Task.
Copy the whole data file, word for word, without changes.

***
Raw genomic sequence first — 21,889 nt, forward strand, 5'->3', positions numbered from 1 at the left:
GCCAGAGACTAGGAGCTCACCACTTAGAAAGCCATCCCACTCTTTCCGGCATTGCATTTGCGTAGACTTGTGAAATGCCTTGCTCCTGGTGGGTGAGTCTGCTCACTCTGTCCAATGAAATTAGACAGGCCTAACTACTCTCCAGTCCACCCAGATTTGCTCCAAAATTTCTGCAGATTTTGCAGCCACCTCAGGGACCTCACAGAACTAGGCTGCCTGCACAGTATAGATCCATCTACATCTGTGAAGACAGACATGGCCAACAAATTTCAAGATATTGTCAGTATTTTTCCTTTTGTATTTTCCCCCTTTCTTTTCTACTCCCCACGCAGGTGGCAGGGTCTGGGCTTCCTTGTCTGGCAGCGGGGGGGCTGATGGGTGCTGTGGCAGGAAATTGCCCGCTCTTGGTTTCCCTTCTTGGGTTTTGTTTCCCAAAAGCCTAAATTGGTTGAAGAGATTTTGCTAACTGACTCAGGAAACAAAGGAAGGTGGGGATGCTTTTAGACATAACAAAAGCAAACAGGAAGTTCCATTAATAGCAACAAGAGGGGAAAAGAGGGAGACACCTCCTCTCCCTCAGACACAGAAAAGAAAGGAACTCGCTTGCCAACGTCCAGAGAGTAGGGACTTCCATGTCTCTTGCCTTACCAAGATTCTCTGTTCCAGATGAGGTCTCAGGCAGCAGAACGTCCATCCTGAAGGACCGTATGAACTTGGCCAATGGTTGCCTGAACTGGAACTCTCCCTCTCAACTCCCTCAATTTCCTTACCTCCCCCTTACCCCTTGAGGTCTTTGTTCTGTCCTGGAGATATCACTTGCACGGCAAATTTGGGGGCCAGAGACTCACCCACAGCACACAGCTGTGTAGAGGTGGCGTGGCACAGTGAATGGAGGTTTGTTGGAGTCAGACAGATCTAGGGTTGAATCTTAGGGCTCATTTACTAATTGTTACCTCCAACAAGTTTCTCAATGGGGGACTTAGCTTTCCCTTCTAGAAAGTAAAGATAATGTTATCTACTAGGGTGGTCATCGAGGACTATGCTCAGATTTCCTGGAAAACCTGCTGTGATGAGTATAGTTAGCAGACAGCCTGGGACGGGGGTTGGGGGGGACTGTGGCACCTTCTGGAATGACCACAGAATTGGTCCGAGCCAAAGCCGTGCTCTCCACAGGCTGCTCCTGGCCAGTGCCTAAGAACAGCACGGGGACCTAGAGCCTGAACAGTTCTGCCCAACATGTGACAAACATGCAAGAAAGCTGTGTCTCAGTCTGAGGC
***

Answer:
Raw genomic sequence first — 21,889 nt, forward strand, 5'->3', positions numbered from 1 at the left:
GCCAGAGACTAGGAGCTCACCACTTAGAAAGCCATCCCACTCTTTCCGGCATTGCATTTGCGTAGACTTGTGAAATGCCTTGCTCCTGGTGGGTGAGTCTGCTCACTCTGTCCAATGAAATTAGACAGGCCTAACTACTCTCCAGTCCACCCAGATTTGCTCCAAAATTTCTGCAGATTTTGCAGCCACCTCAGGGACCTCACAGAACTAGGCTGCCTGCACAGTATAGATCCATCTACATCTGTGAAGACAGACATGGCCAACAAATTTCAAGATATTGTCAGTATTTTTCCTTTTGTATTTTCCCCCTTTCTTTTCTACTCCCCACGCAGGTGGCAGGGTCTGGGCTTCCTTGTCTGGCAGCGGGGGGGCTGATGGGTGCTGTGGCAGGAAATTGCCCGCTCTTGGTTTCCCTTCTTGGGTTTTGTTTCCCAAAAGCCTAAATTGGTTGAAGAGATTTTGCTAACTGACTCAGGAAACAAAGGAAGGTGGGGATGCTTTTAGACATAACAAAAGCAAACAGGAAGTTCCATTAATAGCAACAAGAGGGGAAAAGAGGGAGACACCTCCTCTCCCTCAGACACAGAAAAGAAAGGAACTCGCTTGCCAACGTCCAGAGAGTAGGGACTTCCATGTCTCTTGCCTTACCAAGATTCTCTGTTCCAGATGAGGTCTCAGGCAGCAGAACGTCCATCCTGAAGGACCGTATGAACTTGGCCAATGGTTGCCTGAACTGGAACTCTCCCTCTCAACTCCCTCAATTTCCTTACCTCCCCCTTACCCCTTGAGGTCTTTGTTCTGTCCTGGAGATATCACTTGCACGGCAAATTTGGGGGCCAGAGACTCACCCACAGCACACAGCTGTGTAGAGGTGGCGTGGCACAGTGAATGGAGGTTTGTTGGAGTCAGACAGATCTAGGGTTGAATCTTAGGGCTCATTTACTAATTGTTACCTCCAACAAGTTTCTCAATGGGGGACTTAGCTTTCCCTTCTAGAAAGTAAAGATAATGTTATCTACTAGGGTGGTCATCGAGGACTATGCTCAGATTTCCTGGAAAACCTGCTGTGATGAGTATAGTTAGCAGACAGCCTGGGACGGGGGTTGGGGGGGACTGTGGCACCTTCTGGAATGACCACAGAATTGGTCCGAGCCAAAGCCGTGCTCTCCACAGGCTGCTCCTGGCCAGTGCCTAAGAACAGCACGGGGACCTAGAGCCTGAACAGTTCTGCCCAACATGTGACAAACATGCAAGAAAGCTGTGTCTCAGTCTGAGGC